NetComposites Ltd has transferred the rights and ownership of this website to Gardner Business Media Inc.
On 1st January 2020, NetComposites' media assets including netcomposites.com, newsletters and conferences were transferred to Composites World (Gardner Business Media).
This site is no longer being updated. Please direct all enquiries to firstname.lastname@example.org.
For further details see our joint press release.
Honeycomb cores range from paper and card for low strength and stiffness, low load applications (such as domestic internal doors) to high strength and stiffness, extremely lightweight components for aircraft structures. Honeycombs can be processed into both flat and curved composite structures, and can be made to conform to compound curves without excessive mechanical force or heating.
Thermoplastic honeycombs are usually produced by extrusion, followed by slicing to thickness. Other honeycombs (such as those made of paper and aluminium) are made by a multi-stage process. In these cases large thin sheets of the material (usually 1.2×2.4m) are printed with alternating, parallel, thin stripes of adhesive and the sheets are then stacked in a heated press while the adhesive cures. In the case of aluminium honeycomb the stack of sheets is then sliced through its thickness. The slices (known as ‘block form’) are later gently stretched and expanded to form the sheet of continuous hexagonal cell shapes.
In the case of paper honeycombs, the stack of bonded paper sheets is gently expanded to form a large block of honeycomb, several feet thick. Held in its expanded form, this fragile paper honeycomb block is then dipped in a tank of resin, drained and cured in an oven. Once this dipping resin has cured, the block has sufficient strength to be sliced into the final thicknesses required.
In both cases, by varying the degree of pull in the expansion process, regular hexagon-shaped cells or over-expanded (elongated) cells can be produced, each with different mechanical and handling/drape properties. Due to this bonded method of construction, a honeycomb will have different mechanical properties in the 0° and 90° directions of the sheet.
While skins are usually of FRP, they may be almost any sheet material with the appropriate properties, including wood, thermoplastics (eg melamine) and sheet metals, such as aluminium or steel. The cells of the honeycomb structure can also be filled with a rigid foam. This provides a greater bond area for the skins, increases the mechanical properties of the core by stabilising the cell walls and increases thermal and acoustic insulation properties.
Properties of honeycomb materials depend on the size (and therefore frequency) of the cells and the thickness and strength of the web material. Sheets can range from typically 3-50 mm in thickness and panel dimensions are typically 1200 x 2400mm, although it is possible to produce sheets up to 3m x 3m.
Honeycomb cores can give stiff and very light laminates but due to their very small bonding area they are almost exclusively used with high-performance resin systems such as epoxies so that the necessary adhesion to the laminate skins can be achieved.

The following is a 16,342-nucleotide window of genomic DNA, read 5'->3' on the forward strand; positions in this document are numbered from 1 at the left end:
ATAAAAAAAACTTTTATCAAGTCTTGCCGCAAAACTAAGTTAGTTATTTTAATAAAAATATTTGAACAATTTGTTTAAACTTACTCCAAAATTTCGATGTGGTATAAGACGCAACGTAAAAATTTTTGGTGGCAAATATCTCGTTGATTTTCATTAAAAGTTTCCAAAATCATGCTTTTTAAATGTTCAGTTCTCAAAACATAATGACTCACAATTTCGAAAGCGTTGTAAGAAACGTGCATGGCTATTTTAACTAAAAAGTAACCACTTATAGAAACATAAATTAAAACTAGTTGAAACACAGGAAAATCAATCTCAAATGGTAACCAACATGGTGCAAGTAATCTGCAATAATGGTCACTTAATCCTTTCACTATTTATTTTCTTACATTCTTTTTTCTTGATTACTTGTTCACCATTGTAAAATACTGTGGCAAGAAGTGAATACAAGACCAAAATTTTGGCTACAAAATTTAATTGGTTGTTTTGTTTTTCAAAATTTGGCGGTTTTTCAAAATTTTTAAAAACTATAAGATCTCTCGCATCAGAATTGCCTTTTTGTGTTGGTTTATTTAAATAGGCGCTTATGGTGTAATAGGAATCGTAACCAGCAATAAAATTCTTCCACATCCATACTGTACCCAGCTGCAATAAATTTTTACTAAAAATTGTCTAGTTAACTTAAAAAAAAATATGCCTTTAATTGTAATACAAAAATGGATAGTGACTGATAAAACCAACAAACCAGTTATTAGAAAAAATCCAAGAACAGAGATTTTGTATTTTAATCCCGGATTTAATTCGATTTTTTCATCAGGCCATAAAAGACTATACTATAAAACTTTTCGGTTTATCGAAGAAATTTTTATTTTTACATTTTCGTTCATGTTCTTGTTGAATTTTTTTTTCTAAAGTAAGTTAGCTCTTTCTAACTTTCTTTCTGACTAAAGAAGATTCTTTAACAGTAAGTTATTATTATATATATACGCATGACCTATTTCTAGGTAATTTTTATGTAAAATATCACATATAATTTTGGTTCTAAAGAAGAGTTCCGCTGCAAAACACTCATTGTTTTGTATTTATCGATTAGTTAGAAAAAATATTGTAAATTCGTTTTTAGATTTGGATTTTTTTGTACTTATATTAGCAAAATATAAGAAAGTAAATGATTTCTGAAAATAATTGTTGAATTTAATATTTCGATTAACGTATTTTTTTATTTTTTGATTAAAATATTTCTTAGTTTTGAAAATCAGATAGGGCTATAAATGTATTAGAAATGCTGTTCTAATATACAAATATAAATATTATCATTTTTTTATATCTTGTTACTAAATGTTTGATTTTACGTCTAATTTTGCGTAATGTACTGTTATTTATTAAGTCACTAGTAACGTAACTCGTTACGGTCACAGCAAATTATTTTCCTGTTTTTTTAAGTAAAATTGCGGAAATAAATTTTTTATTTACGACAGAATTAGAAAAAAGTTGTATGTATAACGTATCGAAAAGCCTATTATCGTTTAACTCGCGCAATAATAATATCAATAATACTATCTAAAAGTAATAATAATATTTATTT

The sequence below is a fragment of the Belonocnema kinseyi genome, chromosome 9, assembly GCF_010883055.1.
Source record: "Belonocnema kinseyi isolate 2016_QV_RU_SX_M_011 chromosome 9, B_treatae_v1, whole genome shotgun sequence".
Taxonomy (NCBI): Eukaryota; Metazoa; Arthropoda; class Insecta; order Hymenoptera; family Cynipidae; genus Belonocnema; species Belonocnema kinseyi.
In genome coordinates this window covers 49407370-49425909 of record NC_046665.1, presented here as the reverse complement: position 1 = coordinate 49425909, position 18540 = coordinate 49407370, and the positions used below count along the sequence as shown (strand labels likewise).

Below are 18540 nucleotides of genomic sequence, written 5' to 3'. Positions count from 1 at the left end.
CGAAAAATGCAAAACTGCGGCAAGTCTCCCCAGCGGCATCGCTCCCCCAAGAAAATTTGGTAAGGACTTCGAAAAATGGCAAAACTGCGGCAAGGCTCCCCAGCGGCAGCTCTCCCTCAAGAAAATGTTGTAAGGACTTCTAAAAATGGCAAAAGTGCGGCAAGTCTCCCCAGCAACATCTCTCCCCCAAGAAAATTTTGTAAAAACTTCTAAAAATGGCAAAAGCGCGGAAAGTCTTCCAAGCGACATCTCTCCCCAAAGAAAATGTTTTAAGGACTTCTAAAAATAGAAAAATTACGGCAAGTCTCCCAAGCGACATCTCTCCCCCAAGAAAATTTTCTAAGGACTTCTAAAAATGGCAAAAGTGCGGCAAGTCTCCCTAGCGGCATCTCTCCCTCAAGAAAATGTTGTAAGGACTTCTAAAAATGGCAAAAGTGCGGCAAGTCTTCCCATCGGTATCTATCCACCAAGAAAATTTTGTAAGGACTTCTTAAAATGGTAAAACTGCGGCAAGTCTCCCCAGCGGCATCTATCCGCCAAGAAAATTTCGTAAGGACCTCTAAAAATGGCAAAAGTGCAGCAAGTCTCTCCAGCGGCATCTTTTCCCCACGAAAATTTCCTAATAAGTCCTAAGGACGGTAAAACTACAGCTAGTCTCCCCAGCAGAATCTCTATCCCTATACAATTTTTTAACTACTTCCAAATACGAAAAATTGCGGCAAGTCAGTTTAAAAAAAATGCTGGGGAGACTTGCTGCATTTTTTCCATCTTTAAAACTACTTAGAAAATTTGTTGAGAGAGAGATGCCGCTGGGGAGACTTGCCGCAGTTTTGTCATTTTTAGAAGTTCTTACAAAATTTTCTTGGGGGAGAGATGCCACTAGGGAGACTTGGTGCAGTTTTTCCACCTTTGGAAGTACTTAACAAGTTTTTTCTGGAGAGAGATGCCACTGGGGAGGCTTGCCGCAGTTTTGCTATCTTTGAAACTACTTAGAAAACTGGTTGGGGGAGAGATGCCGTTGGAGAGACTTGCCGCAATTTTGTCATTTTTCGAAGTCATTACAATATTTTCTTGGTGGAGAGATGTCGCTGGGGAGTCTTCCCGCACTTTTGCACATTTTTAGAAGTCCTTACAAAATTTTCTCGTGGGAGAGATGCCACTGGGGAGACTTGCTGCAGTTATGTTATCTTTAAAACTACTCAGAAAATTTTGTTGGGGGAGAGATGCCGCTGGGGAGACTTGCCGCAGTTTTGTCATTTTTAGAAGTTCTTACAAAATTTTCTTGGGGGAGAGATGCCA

Aluminium honeycomb produces one of the highest strength/weight ratios of any structural material. There are various configurations of the adhesive bonding of the aluminium foil which can lead to a variety of geometric cell shapes (usually hexagonal). Properties can also be controlled by varying the foil thickness and cell size. The honeycomb is usually supplied in the unexpanded block form and is stretched out into a sheet on-site.
Despite its good mechanical properties and relatively low price, aluminium honeycomb has to be used with caution in some applications, such as large marine structures, because of the potential corrosion problems in a salt-water environment. In this situation care also has to be exercised to ensure that the honeycomb does not come into direct contact with carbon skins since the conductivity can aggravate galvanic corrosion. Aluminium honeycomb also has the problem that it has no ‘mechanical memory’. On impact of a cored laminate, the honeycomb will deform irreversibly whereas the FRP skins, being resilient, will move back to their original position. This can result in an area with an unbonded skin with much reduced mechanical properties.
Nomex honeycomb is made from Nomex paper – a form of paper based on Kevlar, rather than cellulose fibres. The initial paper honeycomb is usually dipped in a phenolic resin to produce a honeycomb core with high strength and very good fire resistance. It is widely used for lightweight interior panels for aircraft in conjunction with phenolic resins in the skins. Special grades for use in fire retardant applications (eg public transport interiors) can also be made which have the honeycomb cells filled with phenolic foam for added bond area and insulation.
Nomex honeycomb is becoming increasingly used in high-performance non-aerospace components due to its high mechanical properties, low density and good long-term stability. However, it is considerably more expensive than other core materials.
Core materials made of other thermoplastics are light in weight, offering some useful properties and possibly also making for easier recycling.
Their main disadvantage is the difficulty of achieving a good interfacial bond between the honeycomb and the skin.
Published courtesy of David Cripps, Gurit
Share this article